With some drivers reporting slowdowns of 15 to 45 minutes on Honoapiilani Highway near Lahaina Civic Center, Maui County has made changes in traffic control plans as work continues on a wastewater force main replacement project.
Since July 5, some lanes of the highway have been closed for a portion of the project that involves constructing 750 feet of force main under the highway. According to Maui County, the original plan called for the work affecting the highway to take eight days, with typical construction methods allowing 100 feet of force main to be constructed daily.
But the schedule has changed because of large boulders found under the highway, slowing construction speed to about 40 feet of force main per day, the county reported. Work on the portion under the highway is now expected to continue until Aug. 1.
Kaanapali-bound traffic stacks up on Honoapiilani Highway before the Lahaina Civic Center on Wednesday afternoon. Since July 5, some lanes have been closed for a portion of the project that involves constructing 750 feet of force main under the highway. Maui County officials said the original plan called for the work affecting the highway to take eight days, but boulders under the highway have slowed the work.
The Maui News / MATTHEW THAYER photo
"Our engineers are doing their best to address the unforeseen situation with the boulders, and we apologize for any delays," said Maui County spokesman Rod Antone. "This is an important project, and we thank the public for their patience. Hopefully adding an alternate route and adjusting the lanes of traffic provides some immediate relief for motorists."
Since Tuesday, two lanes of southbound traffic have remained open while one northbound lane is open with the option of detouring excess northbound traffic onto Lahaina Civic Center Drive. On Wednesday, traffic officers were added to manually operate the traffic light at Lahaina Civic Center to minimize the waiting time at the intersection. The county reported the changes were made in response to traffic delays and said delays have been "significantly shorter" since changes in traffic control plans were implemented.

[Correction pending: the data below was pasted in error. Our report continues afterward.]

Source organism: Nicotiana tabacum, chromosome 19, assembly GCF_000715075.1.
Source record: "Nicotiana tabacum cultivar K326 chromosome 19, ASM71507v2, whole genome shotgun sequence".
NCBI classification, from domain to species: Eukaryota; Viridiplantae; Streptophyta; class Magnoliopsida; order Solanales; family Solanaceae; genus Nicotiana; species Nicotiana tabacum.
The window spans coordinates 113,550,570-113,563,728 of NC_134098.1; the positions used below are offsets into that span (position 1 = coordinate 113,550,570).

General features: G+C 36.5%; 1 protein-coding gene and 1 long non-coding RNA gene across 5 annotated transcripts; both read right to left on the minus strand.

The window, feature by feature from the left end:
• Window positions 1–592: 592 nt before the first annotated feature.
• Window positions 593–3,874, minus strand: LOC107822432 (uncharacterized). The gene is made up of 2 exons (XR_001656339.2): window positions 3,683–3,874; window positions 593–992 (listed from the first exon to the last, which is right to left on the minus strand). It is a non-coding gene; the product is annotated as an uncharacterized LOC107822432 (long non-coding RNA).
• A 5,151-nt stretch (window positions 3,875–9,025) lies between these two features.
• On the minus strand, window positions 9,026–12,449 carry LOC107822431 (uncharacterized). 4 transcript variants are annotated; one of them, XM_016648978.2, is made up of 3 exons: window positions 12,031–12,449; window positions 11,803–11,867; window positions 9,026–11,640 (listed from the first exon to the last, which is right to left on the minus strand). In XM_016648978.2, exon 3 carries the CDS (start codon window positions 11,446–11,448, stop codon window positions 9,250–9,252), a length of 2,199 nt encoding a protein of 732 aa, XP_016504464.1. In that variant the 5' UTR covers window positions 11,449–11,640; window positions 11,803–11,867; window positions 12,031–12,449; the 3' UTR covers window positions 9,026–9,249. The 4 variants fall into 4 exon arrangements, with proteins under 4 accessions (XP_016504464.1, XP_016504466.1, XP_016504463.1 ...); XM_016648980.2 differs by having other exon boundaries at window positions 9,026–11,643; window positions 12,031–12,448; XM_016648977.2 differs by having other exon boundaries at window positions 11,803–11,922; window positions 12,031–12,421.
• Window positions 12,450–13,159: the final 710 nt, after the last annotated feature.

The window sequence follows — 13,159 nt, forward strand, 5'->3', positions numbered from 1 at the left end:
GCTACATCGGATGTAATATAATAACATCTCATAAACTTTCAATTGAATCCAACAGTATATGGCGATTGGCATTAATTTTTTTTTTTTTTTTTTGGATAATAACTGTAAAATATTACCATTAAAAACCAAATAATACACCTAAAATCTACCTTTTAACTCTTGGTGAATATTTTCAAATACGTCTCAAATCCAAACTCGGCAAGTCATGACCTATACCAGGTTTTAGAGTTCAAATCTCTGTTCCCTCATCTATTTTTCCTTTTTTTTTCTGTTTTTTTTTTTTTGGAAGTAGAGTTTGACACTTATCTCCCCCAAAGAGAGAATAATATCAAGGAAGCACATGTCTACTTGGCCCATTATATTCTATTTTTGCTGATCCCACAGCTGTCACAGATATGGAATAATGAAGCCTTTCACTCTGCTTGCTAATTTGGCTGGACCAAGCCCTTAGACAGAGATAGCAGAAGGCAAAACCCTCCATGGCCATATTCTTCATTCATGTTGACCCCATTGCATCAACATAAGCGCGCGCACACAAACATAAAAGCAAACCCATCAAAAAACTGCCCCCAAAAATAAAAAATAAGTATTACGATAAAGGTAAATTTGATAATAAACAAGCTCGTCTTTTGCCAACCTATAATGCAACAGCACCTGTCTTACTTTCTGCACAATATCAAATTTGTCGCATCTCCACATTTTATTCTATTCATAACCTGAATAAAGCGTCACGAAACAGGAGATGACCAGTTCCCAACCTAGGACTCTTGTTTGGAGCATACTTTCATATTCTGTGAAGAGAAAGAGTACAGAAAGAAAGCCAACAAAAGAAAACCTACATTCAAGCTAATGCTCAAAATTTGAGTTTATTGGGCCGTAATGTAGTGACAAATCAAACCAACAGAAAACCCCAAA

On Monday morning, a Kapalua resident heading to Central Maui for a medical appointment reported it took 32 minutes to drive "maybe a mile" from the Fairway Shops at Kaanapali to the Lahaina Post Office. On Wednesday afternoon while returning to Kapalua from another doctor's appointment, the resident said he was stuck in traffic on the highway halfway between the Lahaina Public Library and Five Palms Restaurant.
He wondered why work wasn't being done at night instead of from 8:30 a.m. to 3 p.m. weekdays.
Night work isn't permitted, said Juan Rivera of the Design and Construction Section of the county Department of Environmental Management Wastewater Reclamation Division. He said the county didn't seek a noise variance from the Department of Health because of nearby residential areas in Wahikuli and the Villages of Leiali'i.
"Even if it had been possible to obtain a noise variance, the county feels that traffic disruptions are more tolerable than disrupting the sleep of the residents near the project," Rivera said.
In addition to building a new 20-inch force main to replace the existing aging force main, the $5 million project includes a new paved pedestrian walkway along the shoreline extending the length of Wahikuli and Hanakaoo beach parks. The project starts about 0.2 mile north of the highway intersection with Front Street and ends about 0.1 mile north of the golf cart bridge at Ka'anapali Golf Course.
Most of the project is on park and golf course land. Exceptions are the tie-in at the south end, where the new force main will be connected to the existing system, which lies under the makai lane of the highway; the 750 feet under construction now by the Lahaina Civic Center; and the tie-in to the existing gravity system by the Ka'anapali Golf Course, where the force main is to be connected to an existing manhole under the highway.
Rivera said the 750 feet currently under construction had to be built under the highway "because of the severely eroded shoreline, which could prematurely compromise the force main before the end of its predicted 75-year life span."
Overall construction began May 16 and may take up to one year.
The county said the existing force main, built in 1976, is nearing the end of its useful life, citing two major ruptures in recent years.
On Feb. 8, 2007, about 687,500 gallons of raw sewage spilled when the line broke near Wahikuli Beach Park. Another break on Aug. 15 didn't cause a spill reaching the ocean, but Wahikuli residents were disrupted by noise as crews worked overnight to fix the line, the county reported.
The Lahaina Wastewater Pump Station No. 3 carries about 1.2 million gallons of raw sewage, servicing the Lahaina area from Puamana to the Lahaina Civic Center. The sewage is transported to the pump station near Kaanapali Parkway before reaching the Lahaina Wastewater Reclamation Facility.
* Lila Fujimoto can be reached at email@example.com.